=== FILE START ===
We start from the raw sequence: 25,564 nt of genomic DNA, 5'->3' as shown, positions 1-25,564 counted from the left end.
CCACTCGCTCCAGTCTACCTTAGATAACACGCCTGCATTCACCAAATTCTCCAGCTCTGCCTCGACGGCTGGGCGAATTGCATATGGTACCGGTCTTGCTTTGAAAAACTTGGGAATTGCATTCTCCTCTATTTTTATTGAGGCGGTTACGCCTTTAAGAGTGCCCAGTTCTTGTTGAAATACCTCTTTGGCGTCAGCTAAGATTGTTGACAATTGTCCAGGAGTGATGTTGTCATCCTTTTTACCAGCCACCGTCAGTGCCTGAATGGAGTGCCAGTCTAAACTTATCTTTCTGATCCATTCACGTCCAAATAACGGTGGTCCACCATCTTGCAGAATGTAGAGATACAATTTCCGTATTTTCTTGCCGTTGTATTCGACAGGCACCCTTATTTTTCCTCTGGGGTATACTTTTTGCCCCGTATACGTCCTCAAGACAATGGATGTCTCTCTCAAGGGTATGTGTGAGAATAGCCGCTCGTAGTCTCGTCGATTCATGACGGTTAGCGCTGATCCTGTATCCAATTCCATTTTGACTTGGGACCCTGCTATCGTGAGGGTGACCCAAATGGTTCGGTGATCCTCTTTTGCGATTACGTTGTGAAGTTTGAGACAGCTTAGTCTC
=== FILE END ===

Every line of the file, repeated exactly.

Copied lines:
We start from the raw sequence: 25,564 nt of genomic DNA, 5'->3' as shown, positions 1-25,564 counted from the left end.
CCACTCGCTCCAGTCTACCTTAGATAACACGCCTGCATTCACCAAATTCTCCAGCTCTGCCTCGACGGCTGGGCGAATTGCATATGGTACCGGTCTTGCTTTGAAAAACTTGGGAATTGCATTCTCCTCTATTTTTATTGAGGCGGTTACGCCTTTAAGAGTGCCCAGTTCTTGTTGAAATACCTCTTTGGCGTCAGCTAAGATTGTTGACAATTGTCCAGGAGTGATGTTGTCATCCTTTTTACCAGCCACCGTCAGTGCCTGAATGGAGTGCCAGTCTAAACTTATCTTTCTGATCCATTCACGTCCAAATAACGGTGGTCCACCATCTTGCAGAATGTAGAGATACAATTTCCGTATTTTCTTGCCGTTGTATTCGACAGGCACCCTTATTTTTCCTCTGGGGTATACTTTTTGCCCCGTATACGTCCTCAAGACAATGGATGTCTCTCTCAAGGGTATGTGTGAGAATAGCCGCTCGTAGTCTCGTCGATTCATGACGGTTAGCGCTGATCCTGTATCCAATTCCATTTTGACTTGGGACCCTGCTATCGTGAGGGTGACCCAAATGGTTCGGTGATCCTCTTTTGCGATTACGTTGTGAAGTTTGAGACAGCTTAGTCTC